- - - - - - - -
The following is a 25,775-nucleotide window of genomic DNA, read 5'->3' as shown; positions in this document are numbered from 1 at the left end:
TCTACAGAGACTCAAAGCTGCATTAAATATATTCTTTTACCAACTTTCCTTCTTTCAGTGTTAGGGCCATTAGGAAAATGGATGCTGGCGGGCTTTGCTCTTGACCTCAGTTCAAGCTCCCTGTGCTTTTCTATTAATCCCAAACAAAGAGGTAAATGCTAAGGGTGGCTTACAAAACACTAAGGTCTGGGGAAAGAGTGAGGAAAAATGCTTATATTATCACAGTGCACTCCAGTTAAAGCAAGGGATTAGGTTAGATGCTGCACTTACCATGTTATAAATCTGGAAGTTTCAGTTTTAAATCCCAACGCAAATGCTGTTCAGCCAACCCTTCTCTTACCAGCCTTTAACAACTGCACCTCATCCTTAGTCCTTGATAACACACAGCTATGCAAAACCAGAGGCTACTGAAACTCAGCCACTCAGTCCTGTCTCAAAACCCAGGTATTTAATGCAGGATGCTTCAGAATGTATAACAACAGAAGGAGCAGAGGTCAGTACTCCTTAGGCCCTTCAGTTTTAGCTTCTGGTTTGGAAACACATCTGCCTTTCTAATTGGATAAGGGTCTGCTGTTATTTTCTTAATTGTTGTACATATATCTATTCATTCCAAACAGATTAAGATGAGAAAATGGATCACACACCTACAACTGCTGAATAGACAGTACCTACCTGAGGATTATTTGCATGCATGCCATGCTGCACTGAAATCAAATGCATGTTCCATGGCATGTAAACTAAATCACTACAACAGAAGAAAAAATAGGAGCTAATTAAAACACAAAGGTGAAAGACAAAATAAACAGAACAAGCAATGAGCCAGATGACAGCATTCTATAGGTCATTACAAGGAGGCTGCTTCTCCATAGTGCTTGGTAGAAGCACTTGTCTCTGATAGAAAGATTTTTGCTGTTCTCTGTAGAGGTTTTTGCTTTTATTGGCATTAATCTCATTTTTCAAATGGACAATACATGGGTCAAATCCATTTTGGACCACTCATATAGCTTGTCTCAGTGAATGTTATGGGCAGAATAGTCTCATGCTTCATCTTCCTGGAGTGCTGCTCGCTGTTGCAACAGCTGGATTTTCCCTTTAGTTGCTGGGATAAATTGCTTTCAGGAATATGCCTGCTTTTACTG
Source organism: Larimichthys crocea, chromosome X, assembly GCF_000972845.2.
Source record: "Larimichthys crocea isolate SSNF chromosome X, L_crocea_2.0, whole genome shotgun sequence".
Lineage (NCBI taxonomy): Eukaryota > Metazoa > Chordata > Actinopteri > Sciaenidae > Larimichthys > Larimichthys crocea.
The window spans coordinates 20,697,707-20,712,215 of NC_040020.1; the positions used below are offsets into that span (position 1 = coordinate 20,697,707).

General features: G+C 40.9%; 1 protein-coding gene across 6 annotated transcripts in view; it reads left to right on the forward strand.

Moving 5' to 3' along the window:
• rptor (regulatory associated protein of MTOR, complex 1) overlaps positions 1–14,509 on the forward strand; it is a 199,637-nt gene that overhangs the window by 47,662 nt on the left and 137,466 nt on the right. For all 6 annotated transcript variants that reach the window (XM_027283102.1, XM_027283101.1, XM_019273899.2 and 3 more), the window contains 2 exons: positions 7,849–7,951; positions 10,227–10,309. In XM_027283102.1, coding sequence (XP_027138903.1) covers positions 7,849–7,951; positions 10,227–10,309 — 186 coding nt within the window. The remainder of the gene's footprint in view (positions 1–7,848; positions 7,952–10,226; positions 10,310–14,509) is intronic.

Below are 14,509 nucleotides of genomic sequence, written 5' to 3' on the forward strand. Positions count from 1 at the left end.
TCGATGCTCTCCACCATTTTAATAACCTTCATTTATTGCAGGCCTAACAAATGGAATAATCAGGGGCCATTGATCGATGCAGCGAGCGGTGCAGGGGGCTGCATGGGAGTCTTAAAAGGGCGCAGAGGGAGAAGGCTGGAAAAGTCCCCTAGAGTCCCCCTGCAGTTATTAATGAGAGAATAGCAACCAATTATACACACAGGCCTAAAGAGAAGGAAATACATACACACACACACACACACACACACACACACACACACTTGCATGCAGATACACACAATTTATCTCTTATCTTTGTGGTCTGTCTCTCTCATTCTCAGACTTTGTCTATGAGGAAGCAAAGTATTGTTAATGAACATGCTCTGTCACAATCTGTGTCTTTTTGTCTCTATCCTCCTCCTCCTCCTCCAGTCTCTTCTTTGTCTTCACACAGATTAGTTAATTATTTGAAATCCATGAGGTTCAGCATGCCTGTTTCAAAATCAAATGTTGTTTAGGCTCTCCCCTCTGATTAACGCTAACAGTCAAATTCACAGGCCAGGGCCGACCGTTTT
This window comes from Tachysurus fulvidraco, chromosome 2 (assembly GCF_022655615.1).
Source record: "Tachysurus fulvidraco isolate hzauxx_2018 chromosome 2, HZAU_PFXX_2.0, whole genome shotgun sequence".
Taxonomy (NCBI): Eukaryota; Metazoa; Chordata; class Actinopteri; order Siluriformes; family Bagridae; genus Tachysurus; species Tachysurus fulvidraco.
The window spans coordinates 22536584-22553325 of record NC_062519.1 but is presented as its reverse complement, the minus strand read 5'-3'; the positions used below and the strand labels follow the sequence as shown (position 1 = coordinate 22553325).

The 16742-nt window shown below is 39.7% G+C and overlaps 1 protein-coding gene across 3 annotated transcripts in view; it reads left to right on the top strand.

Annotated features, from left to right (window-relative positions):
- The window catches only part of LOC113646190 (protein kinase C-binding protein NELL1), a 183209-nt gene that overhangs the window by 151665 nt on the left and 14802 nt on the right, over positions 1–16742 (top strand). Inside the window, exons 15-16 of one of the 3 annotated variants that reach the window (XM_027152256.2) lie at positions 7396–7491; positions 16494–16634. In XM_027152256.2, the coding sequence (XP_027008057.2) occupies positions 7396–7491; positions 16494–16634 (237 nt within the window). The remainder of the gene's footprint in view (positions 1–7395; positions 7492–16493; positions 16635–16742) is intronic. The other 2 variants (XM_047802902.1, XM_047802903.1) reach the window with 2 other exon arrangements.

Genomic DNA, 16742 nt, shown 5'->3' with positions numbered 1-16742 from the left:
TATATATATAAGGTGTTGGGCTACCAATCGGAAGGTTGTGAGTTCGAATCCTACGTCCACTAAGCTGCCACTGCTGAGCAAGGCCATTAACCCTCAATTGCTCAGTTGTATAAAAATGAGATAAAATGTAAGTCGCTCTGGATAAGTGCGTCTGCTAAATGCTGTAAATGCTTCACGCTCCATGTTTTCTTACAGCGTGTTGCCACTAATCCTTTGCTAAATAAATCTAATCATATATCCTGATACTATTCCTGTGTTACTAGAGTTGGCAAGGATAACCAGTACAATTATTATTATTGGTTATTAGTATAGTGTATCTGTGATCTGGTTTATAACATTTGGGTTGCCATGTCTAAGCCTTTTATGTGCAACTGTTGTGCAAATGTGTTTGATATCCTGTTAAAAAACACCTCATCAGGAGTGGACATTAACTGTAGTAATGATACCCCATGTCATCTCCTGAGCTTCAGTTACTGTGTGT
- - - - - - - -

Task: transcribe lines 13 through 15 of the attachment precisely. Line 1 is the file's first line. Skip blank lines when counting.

Source record: "Tachysurus fulvidraco isolate hzauxx_2018 chromosome 2, HZAU_PFXX_2.0, whole genome shotgun sequence".
Taxonomy (NCBI): Eukaryota; Metazoa; Chordata; class Actinopteri; order Siluriformes; family Bagridae; genus Tachysurus; species Tachysurus fulvidraco.
The window spans coordinates 22536584-22553325 of record NC_062519.1 but is presented as its reverse complement, the minus strand read 5'-3'; the positions used below and the strand labels follow the sequence as shown (position 1 = coordinate 22553325).